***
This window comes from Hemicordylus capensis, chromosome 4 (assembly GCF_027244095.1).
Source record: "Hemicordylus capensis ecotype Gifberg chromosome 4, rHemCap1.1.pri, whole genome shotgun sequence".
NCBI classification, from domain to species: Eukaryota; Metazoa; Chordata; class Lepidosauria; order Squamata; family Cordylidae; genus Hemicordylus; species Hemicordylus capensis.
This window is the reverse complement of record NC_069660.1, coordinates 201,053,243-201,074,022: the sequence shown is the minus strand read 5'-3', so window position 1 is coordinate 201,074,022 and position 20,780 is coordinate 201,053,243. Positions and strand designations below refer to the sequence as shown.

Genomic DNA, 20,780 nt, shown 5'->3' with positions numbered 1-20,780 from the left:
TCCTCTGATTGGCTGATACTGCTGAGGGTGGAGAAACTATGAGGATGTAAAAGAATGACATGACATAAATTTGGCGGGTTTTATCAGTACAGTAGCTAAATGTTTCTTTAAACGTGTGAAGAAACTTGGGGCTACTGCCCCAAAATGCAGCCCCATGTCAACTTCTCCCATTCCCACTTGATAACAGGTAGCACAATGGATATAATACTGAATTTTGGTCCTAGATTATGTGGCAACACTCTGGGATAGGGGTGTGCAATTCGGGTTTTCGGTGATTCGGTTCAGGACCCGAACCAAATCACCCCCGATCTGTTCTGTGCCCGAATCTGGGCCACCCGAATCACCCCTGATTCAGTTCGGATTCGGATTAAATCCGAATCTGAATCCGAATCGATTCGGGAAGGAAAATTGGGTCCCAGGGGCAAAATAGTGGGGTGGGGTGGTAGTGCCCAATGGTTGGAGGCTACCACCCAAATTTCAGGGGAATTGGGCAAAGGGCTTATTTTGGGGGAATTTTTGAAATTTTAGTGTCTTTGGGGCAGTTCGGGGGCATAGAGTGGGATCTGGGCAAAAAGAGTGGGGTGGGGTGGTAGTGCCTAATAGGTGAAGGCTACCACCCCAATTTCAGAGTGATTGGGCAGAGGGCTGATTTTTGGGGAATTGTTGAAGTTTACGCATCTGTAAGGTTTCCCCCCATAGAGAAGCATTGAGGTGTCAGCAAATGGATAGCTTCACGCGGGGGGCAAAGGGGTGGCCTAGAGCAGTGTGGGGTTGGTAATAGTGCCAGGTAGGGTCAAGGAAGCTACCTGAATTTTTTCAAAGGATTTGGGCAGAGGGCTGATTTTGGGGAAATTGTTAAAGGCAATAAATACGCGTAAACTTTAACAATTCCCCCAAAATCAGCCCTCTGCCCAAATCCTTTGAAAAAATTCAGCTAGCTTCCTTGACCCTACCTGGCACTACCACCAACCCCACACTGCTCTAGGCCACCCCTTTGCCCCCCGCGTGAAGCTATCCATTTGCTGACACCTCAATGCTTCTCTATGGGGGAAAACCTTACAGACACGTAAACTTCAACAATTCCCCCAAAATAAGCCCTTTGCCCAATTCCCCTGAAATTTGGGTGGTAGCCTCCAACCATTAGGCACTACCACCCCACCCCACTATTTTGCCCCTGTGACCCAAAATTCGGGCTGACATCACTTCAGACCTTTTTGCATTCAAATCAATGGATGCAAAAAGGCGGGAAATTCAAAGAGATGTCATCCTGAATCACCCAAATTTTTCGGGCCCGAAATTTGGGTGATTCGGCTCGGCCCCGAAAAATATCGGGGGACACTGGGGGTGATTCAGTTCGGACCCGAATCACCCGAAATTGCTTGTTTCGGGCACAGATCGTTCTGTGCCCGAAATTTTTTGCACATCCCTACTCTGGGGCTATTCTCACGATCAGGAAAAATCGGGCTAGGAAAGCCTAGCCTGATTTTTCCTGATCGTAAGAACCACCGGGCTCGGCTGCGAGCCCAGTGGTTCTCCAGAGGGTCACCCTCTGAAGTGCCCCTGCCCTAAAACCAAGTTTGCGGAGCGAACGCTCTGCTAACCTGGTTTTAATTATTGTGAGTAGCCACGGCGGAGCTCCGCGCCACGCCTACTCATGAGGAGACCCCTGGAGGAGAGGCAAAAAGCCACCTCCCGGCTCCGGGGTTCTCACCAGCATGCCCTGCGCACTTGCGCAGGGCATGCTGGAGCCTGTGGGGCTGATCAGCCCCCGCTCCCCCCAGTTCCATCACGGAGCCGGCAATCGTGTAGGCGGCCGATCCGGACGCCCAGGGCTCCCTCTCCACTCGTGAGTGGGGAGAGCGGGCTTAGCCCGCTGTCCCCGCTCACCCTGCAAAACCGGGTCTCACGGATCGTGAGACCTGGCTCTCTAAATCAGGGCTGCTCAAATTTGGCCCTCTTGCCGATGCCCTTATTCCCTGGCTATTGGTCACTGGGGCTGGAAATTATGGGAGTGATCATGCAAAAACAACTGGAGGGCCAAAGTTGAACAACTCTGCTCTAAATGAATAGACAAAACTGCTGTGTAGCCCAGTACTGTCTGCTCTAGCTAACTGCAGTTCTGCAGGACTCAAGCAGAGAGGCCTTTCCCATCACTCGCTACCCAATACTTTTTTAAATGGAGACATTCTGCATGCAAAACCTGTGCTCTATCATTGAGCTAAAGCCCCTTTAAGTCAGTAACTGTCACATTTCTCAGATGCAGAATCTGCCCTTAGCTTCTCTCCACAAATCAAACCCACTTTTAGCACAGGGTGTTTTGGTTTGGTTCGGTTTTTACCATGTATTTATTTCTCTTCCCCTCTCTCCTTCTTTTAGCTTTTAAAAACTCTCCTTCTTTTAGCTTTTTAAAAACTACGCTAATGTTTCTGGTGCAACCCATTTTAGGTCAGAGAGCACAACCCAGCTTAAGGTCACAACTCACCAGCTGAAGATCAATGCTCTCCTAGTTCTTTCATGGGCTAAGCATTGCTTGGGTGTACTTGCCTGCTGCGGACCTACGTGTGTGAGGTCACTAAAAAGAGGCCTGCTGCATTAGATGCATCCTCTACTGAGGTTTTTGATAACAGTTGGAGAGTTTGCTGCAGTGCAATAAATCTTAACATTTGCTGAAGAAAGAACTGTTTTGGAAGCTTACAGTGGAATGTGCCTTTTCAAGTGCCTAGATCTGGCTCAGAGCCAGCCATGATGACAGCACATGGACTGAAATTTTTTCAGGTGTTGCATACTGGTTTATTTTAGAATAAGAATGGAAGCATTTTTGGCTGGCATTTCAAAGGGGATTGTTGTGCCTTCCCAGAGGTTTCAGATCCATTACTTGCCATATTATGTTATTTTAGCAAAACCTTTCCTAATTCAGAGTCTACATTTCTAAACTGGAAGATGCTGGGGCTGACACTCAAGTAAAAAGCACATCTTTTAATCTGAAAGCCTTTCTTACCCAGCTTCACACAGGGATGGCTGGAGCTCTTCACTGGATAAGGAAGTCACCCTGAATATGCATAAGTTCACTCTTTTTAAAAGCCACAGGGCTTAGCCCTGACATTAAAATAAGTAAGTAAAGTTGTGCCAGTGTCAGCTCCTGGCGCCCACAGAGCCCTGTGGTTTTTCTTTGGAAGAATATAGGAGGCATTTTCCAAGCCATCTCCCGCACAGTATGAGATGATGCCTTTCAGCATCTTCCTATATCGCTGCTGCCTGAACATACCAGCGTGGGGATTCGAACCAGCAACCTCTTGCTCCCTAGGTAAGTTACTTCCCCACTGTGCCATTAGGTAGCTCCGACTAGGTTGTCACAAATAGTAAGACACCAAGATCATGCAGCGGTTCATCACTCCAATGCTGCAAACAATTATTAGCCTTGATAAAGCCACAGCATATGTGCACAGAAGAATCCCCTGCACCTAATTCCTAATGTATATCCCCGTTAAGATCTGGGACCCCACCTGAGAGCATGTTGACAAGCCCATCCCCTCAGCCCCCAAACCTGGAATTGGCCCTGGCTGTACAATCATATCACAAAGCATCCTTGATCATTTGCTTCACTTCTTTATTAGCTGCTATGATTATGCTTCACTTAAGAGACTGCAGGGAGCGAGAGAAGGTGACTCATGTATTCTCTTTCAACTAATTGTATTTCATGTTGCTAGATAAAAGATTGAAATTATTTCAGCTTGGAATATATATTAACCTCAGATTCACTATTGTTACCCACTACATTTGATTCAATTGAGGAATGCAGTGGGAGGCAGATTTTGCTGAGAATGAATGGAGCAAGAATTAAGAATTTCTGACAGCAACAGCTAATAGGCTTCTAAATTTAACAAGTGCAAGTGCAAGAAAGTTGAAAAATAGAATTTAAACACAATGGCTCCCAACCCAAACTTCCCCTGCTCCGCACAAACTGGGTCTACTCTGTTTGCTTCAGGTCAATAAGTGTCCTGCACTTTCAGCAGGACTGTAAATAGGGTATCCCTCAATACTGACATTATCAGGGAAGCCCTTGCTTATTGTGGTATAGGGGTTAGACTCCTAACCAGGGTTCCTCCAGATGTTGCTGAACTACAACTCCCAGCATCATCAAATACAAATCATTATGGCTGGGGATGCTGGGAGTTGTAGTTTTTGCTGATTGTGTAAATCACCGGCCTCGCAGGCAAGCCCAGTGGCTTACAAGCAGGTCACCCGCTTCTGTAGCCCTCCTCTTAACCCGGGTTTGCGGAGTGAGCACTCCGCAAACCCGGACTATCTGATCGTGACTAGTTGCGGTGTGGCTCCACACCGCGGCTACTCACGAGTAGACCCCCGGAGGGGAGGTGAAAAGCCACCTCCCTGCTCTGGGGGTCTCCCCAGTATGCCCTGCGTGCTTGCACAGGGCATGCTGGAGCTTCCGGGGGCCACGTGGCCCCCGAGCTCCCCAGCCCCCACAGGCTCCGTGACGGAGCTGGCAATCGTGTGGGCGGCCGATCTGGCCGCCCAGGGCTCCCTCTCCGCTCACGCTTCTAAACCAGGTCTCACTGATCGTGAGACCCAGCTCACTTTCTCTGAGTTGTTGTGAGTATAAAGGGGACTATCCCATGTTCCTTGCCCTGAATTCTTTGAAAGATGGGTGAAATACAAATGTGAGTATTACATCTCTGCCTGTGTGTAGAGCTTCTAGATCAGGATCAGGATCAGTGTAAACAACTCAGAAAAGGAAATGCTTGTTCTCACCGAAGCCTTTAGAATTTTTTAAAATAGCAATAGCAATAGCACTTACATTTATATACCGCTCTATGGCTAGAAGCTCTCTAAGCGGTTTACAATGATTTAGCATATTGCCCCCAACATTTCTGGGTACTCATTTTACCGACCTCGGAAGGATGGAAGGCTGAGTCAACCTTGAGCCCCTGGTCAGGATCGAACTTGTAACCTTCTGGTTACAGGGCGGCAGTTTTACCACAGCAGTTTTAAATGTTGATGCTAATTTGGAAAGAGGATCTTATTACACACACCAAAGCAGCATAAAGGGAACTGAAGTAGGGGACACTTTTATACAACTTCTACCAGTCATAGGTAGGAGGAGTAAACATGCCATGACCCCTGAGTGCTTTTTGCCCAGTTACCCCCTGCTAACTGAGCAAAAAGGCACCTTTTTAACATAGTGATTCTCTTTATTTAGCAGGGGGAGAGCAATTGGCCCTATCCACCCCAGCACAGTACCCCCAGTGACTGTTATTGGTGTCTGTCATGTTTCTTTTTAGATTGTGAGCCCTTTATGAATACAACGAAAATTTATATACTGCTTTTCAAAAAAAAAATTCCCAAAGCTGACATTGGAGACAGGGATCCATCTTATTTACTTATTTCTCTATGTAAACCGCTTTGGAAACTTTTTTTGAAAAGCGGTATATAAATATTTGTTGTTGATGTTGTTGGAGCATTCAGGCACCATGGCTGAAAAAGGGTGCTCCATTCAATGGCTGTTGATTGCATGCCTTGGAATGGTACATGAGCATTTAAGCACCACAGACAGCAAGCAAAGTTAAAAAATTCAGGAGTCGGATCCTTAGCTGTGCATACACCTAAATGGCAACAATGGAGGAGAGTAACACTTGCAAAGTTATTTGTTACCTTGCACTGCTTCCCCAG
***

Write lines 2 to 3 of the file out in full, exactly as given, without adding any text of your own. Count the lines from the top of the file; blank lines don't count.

Source record: "Hemicordylus capensis ecotype Gifberg chromosome 4, rHemCap1.1.pri, whole genome shotgun sequence".
NCBI classification, from domain to species: Eukaryota; Metazoa; Chordata; class Lepidosauria; order Squamata; family Cordylidae; genus Hemicordylus; species Hemicordylus capensis.